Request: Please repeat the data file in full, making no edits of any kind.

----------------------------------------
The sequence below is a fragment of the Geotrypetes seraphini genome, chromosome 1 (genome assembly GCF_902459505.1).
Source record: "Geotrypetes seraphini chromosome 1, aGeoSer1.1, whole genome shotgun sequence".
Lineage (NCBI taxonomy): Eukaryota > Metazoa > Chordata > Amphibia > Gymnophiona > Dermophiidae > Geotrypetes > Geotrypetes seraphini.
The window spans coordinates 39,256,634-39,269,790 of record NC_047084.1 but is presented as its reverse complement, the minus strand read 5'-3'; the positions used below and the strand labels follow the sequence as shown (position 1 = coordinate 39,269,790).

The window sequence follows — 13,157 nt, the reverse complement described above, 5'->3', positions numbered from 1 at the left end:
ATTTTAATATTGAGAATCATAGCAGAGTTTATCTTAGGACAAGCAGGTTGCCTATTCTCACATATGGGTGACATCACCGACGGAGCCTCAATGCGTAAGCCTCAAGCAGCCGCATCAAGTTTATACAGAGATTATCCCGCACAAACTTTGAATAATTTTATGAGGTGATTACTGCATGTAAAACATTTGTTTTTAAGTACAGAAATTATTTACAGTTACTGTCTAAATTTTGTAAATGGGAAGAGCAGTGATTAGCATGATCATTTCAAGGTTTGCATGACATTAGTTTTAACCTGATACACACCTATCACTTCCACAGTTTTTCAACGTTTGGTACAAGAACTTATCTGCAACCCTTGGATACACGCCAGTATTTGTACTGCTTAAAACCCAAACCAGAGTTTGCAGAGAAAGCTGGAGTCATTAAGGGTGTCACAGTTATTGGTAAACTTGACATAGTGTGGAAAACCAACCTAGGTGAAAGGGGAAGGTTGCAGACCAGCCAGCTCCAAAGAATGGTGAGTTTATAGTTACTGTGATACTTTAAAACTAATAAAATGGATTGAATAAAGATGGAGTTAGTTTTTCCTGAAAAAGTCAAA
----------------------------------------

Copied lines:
The sequence below is a fragment of the Geotrypetes seraphini genome, chromosome 1 (genome assembly GCF_902459505.1).
Source record: "Geotrypetes seraphini chromosome 1, aGeoSer1.1, whole genome shotgun sequence".
Lineage (NCBI taxonomy): Eukaryota > Metazoa > Chordata > Amphibia > Gymnophiona > Dermophiidae > Geotrypetes > Geotrypetes seraphini.
The window spans coordinates 39,256,634-39,269,790 of record NC_047084.1 but is presented as its reverse complement, the minus strand read 5'-3'; the positions used below and the strand labels follow the sequence as shown (position 1 = coordinate 39,269,790).

The window sequence follows — 13,157 nt, the reverse complement described above, 5'->3', positions numbered from 1 at the left end:
ATTTTAATATTGAGAATCATAGCAGAGTTTATCTTAGGACAAGCAGGTTGCCTATTCTCACATATGGGTGACATCACCGACGGAGCCTCAATGCGTAAGCCTCAAGCAGCCGCATCAAGTTTATACAGAGATTATCCCGCACAAACTTTGAATAATTTTATGAGGTGATTACTGCATGTAAAACATTTGTTTTTAAGTACAGAAATTATTTACAGTTACTGTCTAAATTTTGTAAATGGGAAGAGCAGTGATTAGCATGATCATTTCAAGGTTTGCATGACATTAGTTTTAACCTGATACACACCTATCACTTCCACAGTTTTTCAACGTTTGGTACAAGAACTTATCTGCAACCCTTGGATACACGCCAGTATTTGTACTGCTTAAAACCCAAACCAGAGTTTGCAGAGAAAGCTGGAGTCATTAAGGGTGTCACAGTTATTGGTAAACTTGACATAGTGTGGAAAACCAACCTAGGTGAAAGGGGAAGGTTGCAGACCAGCCAGCTCCAAAGAATGGTGAGTTTATAGTTACTGTGATACTTTAAAACTAATAAAATGGATTGAATAAAGATGGAGTTAGTTTTTCCTGAAAAAGTCAAA